Thank you very much,

Bill Nickerson NMLS# 4194 | Mortgage Equity Partners| Lynnfield MA

# National Open House Weekend April 20 and April 21, 2013

Did you know it is National Open House Weekend?  The National Association of Realtors is expecting to sell almost 10% of the current inventory. With lots of homes on the market and great low rates, this spring market is turning out to be fantastic!  This weekend real estate agents from around the area will be hosting open houses as part of the national Open House Weekend.  The Open House Weekend provides a great opportunity to visit some of the many homes in your local area while learning more about homeownership from a professional real estate agent.  Be sure to take advantage of this weekend and attend some of the open houses in your area!

Call me today to see the closing cost credits you are eligible for!!

Need a realtor? Call me.  Need a real estate attorney?  Call me.  Need a mortgage or pre-approval?  Call me.  Have financing questions?  Call me.  Bill Nickerson 978-273-3227

Or send me an email at bill@billnickerson.com  If you need to apply online, visit my website at www.billnickerson.net

# Featured Open House Recipe

Occasionally I am asked by a realtor to sponsor a luncheon for their open house.  I have found that by making something special for the luncheon, the realtors slow down and take a moment to truly enjoy the lunch which tends to promote more conversation about the home they are viewing.  I greatly enjoy these interactions that occur.  This last week for the luncheon I made Quiche.  Check out my recipe below…Hope you enjoy it!

# Bill’s Quiche

Prep time: 30-45 minutes         Serves:  6-8

Ingredients:

1/3 lb. Prosciutto (from any deli ask for ¼ inch thick slice), diced

½ Onion(I prefer Vidalia), diced

5 Eggs, large

1 ½ C Whole milk (Healthy version)

2 ½ oz. Extra Sharp Cheddar, shredded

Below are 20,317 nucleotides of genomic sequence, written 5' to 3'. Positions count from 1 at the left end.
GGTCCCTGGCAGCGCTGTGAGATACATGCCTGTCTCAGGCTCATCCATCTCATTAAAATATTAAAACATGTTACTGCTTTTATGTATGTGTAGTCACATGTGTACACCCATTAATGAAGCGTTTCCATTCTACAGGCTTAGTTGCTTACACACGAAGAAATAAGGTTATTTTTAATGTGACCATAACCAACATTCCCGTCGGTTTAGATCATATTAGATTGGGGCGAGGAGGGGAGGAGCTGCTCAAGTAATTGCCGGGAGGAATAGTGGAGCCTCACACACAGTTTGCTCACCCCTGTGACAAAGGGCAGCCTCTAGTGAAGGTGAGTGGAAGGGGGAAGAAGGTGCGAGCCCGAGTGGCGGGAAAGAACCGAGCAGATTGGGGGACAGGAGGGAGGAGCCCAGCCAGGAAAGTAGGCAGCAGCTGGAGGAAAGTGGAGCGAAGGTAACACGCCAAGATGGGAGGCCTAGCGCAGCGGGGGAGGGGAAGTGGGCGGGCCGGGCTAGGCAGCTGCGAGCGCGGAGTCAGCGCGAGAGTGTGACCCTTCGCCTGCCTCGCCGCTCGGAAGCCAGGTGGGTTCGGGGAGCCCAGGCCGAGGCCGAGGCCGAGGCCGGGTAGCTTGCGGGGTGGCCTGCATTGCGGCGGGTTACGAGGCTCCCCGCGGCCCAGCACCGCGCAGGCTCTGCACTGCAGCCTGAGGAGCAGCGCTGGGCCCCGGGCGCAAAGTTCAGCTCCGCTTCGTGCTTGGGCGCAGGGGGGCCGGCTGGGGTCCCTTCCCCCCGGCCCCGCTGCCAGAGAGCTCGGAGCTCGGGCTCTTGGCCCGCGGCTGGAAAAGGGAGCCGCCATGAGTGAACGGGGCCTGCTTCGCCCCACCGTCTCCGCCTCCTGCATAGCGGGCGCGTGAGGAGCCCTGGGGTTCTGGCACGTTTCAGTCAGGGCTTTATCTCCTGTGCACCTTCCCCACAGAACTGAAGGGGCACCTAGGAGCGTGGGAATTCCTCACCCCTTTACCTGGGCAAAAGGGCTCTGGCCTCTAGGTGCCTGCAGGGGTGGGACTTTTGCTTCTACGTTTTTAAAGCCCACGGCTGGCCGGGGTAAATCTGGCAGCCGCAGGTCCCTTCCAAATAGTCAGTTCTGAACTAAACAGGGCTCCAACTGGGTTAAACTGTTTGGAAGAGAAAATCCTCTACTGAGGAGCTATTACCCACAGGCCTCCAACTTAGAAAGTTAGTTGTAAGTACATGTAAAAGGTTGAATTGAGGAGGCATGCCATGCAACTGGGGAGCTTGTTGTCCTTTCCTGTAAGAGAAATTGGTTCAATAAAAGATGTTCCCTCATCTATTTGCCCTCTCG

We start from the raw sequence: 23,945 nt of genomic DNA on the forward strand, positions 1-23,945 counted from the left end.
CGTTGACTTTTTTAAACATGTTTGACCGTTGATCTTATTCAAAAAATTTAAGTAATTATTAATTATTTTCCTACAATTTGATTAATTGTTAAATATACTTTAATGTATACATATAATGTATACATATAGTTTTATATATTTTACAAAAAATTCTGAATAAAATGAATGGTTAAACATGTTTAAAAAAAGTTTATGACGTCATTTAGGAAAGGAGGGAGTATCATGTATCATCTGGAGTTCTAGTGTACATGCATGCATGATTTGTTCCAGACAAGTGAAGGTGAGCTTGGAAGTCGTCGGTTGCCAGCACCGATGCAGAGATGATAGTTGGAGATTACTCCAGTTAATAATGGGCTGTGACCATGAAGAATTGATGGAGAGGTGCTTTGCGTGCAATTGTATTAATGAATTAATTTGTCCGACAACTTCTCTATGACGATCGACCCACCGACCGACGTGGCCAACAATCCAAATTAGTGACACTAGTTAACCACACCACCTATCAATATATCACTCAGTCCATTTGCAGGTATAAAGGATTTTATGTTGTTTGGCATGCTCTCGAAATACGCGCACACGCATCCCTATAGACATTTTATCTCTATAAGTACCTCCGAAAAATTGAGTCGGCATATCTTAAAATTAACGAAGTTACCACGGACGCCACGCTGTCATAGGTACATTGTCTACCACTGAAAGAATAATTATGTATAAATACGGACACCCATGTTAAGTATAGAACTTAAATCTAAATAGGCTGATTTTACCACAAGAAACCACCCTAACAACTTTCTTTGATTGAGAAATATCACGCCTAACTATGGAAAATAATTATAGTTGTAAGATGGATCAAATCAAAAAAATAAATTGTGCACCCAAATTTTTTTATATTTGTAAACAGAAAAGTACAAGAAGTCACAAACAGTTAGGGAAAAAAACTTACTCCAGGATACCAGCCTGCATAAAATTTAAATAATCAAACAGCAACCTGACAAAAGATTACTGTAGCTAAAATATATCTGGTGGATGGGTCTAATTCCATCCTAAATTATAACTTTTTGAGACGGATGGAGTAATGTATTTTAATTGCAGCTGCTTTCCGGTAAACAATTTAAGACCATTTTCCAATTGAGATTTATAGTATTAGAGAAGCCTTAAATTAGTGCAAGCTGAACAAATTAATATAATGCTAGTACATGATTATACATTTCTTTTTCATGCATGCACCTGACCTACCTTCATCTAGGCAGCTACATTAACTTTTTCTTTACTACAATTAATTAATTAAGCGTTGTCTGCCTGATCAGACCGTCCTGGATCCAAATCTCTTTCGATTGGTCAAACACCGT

2 ½ oz. Mild cheddar, shredded

¼ C Parmesan cheese, grated

¼ C Marsala wine

½ C Butter, plus an extra ¼ inch slice

One 9-inch pie crust

### In advance:                                                                                                                Preheat oven to 350 degrees.                                                                                        Have all ingredients ready on counter.  Shred cheeses, dice meat and onion.      Remove pie crust from package and drape the crust over a 9 inch pie plate.

In medium sized saute pan, melt butter over medium heat.  Add diced onions; turning occasionally.  Once onions begin to brown; add diced prosciutto and continue browning about 2 to 4 minutes.  Then add Marsala wine and ¼ inch slice butter.  Lower heat and simmer; slowly cook until all Marsala wine has been cooked off (so liquid is mostly gone).

While the onions and prosciutto are cooking, prepare the pie plate by shaping the crust to fit into the plate.  Cover the bottom of the pie plate with extra sharp cheese only.  In a separate dish, whisk 5 eggs until blended;  then pour into whole milk. (I use a large 4 cup measuring cup to save on dishes).

Drain prosciutto and onions in a colander; then spread evenly over the cheese in the pie crust. Pour the egg/milk mixture over prosciutto and onions.  Spread the mild shredded cheddar evenly over the egg/milk mixture.  Sprinkle Parmesan cheese over the top.

Place into oven and bake 30 minutes.  Using a thermometer, you want the pie to be at least 175 degrees and for the crust to be slightly brown.  When done remove from oven and allow to cool for about 15 minutes before serving.  Enjoy!